WoW Needs More Revenue Streams
I haven’t written much on WoW here because I don’t play the game anymore. I recently patched it again after chatting with a WoW friend on ghat, who helps me out with this site, and another who is hiding anonymously in gchat from an internet stalker (true story. Yay interwebs.) I broke up with WoW about 6 months ago (hey, its ME, not YOU) and to be honest, I horribly miss the people there. Wait, let me clarify, I miss my guild and my friends there. The rest can go (and are on their way) to hell. I don’t mean that in the literal sense of eternal damnation – I wouldn’t wish that on anyone – but the community is, to put it nicely, garbage – except for the select group of good people we choose to build walls with around our guild (via the guild application process) and make WoW as little of a MMO as possible (which it already is), and more of a SFMO (Select Few Multiplayer Online). I have had these upcoming thoughts for awhile, and when I was directed to this post through a link it all but secured my thinking of yet another revenue stream for Blizzard. One I would happily pay.
Let me rent my own WoW server. Charge me $300 a month, I don’t care. I can collect donations (a la Battlefield 2142 servers) from my clan and group mates. Friends of mine that can’t afford to donate, I’ll cover the $5 a month for you. I would rather game with my friends who are down on their luck than say goodbye to them online until they can find a good job again. Right now, I won’t pay Blizzard $15 a month because of the things I dislike about their game. If I could have my own WoW server, and make it a happy, positive place for those who I care to game with, you can take my money.
This would work for WoW for many reasons.
- Keep public servers still, offer this as a secondary market. All private servers are still hosted and controlled by Blizzard and all core mechanics stay the same.
- At any given time in your WoW career, 95% of the world is unavailable to you anyway. You are either too high of level, or too low, or haven’t grinded X random raid boss 100 times to get the gear to go onto the next boss.
- Could create a persistant world – Guild and individual housing? Why not? You don’t need 20,000 plots of land per server. Since it is a smaller and more dedicated playerbase Blizzard could create the tools to impact the world and leave your mark. World events? You wait until you have your players online then fire them off – every player gets to experience it. Think guaranteed Gates of AQ event. How many got to participate in that? NPC’s can remember you are the hero (as you would be in this realm) and not just chat tag %t “is a hero of the realm!” until the next person grinds the faction, or turns in the quest.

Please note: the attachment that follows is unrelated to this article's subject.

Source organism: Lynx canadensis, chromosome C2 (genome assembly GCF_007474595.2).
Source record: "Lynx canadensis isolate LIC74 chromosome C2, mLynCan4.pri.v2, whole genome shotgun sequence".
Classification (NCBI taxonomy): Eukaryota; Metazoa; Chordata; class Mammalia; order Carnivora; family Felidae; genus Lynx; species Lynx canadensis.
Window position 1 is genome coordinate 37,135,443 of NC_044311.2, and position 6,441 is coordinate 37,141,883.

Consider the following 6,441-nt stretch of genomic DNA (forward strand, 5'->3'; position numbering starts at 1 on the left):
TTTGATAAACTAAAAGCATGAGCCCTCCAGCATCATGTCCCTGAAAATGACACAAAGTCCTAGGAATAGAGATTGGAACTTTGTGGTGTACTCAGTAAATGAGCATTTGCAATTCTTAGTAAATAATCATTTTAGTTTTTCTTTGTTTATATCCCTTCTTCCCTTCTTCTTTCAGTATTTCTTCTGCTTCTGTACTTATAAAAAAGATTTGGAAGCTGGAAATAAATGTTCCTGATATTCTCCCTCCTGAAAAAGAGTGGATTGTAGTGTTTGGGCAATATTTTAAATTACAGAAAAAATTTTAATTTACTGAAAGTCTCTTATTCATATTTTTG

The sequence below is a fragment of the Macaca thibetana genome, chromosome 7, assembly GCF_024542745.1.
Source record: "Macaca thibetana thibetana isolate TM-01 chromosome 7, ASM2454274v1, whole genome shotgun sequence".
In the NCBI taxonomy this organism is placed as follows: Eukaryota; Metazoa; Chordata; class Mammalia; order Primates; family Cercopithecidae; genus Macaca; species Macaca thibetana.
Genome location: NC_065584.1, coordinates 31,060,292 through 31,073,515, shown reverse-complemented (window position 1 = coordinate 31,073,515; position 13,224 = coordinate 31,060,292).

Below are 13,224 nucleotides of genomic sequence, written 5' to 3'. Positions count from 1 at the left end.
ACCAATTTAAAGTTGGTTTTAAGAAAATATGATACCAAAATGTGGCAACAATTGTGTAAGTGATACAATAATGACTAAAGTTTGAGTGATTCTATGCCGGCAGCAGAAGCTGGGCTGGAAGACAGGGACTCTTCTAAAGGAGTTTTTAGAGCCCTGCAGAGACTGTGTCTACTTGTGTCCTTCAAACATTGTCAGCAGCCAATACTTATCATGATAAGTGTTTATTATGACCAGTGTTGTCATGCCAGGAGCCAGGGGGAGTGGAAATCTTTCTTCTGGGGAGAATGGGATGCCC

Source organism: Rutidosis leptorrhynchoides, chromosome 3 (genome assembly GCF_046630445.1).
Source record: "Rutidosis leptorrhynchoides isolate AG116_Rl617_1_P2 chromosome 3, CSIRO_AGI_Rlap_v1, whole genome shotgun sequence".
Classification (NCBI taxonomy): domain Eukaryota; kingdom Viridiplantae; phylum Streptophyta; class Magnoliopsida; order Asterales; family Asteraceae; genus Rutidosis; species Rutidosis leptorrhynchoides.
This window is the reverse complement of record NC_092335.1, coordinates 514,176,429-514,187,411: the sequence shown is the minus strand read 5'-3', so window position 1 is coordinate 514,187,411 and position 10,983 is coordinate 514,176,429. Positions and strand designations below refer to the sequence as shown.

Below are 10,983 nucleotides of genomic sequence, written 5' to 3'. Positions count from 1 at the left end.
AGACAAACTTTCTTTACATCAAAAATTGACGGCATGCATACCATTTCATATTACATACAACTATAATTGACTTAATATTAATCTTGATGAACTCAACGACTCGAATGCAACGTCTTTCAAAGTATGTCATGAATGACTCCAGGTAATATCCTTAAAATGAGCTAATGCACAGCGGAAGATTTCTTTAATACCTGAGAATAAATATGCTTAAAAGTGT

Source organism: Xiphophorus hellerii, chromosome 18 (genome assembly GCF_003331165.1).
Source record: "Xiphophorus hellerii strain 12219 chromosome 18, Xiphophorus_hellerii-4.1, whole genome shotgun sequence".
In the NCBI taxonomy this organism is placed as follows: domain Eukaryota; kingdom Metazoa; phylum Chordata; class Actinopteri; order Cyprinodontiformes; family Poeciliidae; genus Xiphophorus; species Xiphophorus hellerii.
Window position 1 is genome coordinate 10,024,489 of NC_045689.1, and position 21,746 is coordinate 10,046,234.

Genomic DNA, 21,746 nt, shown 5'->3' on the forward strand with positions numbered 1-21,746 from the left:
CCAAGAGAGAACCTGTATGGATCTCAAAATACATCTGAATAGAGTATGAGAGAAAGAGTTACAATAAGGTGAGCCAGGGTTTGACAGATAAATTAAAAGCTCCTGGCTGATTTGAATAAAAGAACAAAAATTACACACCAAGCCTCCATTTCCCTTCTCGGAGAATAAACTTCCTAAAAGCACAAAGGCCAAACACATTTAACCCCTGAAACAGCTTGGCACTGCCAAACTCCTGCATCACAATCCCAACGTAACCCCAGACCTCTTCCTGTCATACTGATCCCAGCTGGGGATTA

- No Chuck Norris – unless you want that. The Chuck Norris type spammers (who stopped fitting on my ignore list 3 years ago) can all migrate to their own private server and spam away, patting each other on the back along the way, without annoying a single person.
- End to Gold Farmers – Since I have to privately invite you to my server, and flag your account, no more fighting for resource nodes with thousands of bots and illegal farmers. Yes, you still have to go collect the items (preserving the ever so important time sink) but if you have to clear 6 mobs to get to a node, you don’t have to worry about jerkoff_001 swooping in and stealing it right as you kill the last one.
- Characters on private servers can be ported to other private servers (not public). If I have a private server, and decide to close it down, everyone on that server still keeps their characters, items, everything – and can go to a new one. Conversely, if we meet a new friend and want to invite them along into our private little happy world – they don’t have to start from scratch if they have already been on a private server, they can port their characters over and play.
- Wow isn’t really an MMO anyway (once you exclude the inflated-broken AH) and is just a group experience. Why not give me the choice on who gets to play within that group experience?
I know, I am an elitist jerk. My first thought process behind this was that WoW could be the best singleplayer game of all time – take a class, level up, do quests, kill a boss (and he stays dead) level up, become a hero – hell, maybe even become the King of Stormwind, or the leader of Druids. The world is beautiful, the story and backdrop is interesting, and there is a ton of space to explore and play. WoW would actually play better this way as you would have a persistent world. Raids would have to be switched around of course (NPC groups?) but really if WoW was a singleplayer game it wouldn’t take away from the core experience – except the chatting with friends part – as the majority of your time in WoW is spent questing solo anyway. Integrate gchat and I am golden. After fleshing out my thoughts (I STILL think WoW would be an awesome, KOTOR/Obllivion-esque singleplayer game) if, in my elitest-jerk stature, could remove the elements of the community I dislike (and feel like my money invested was worth it – $15 a month isn’t to me in the current state), I would enjoy the game again. So why not let me pay for my own server?
Money, of course. I could probably get 100 people to play regularly on my rented server, which equates to $1500 a month for Blizz, compared to my mini $300 I would be providing. What I am most curious about, is how many of those 100 I could fill with people who have left the game (for whatever reason) and make it an additional revenue stream instead of a detracting one. How many people would gladly pay $5 a month for a better experience?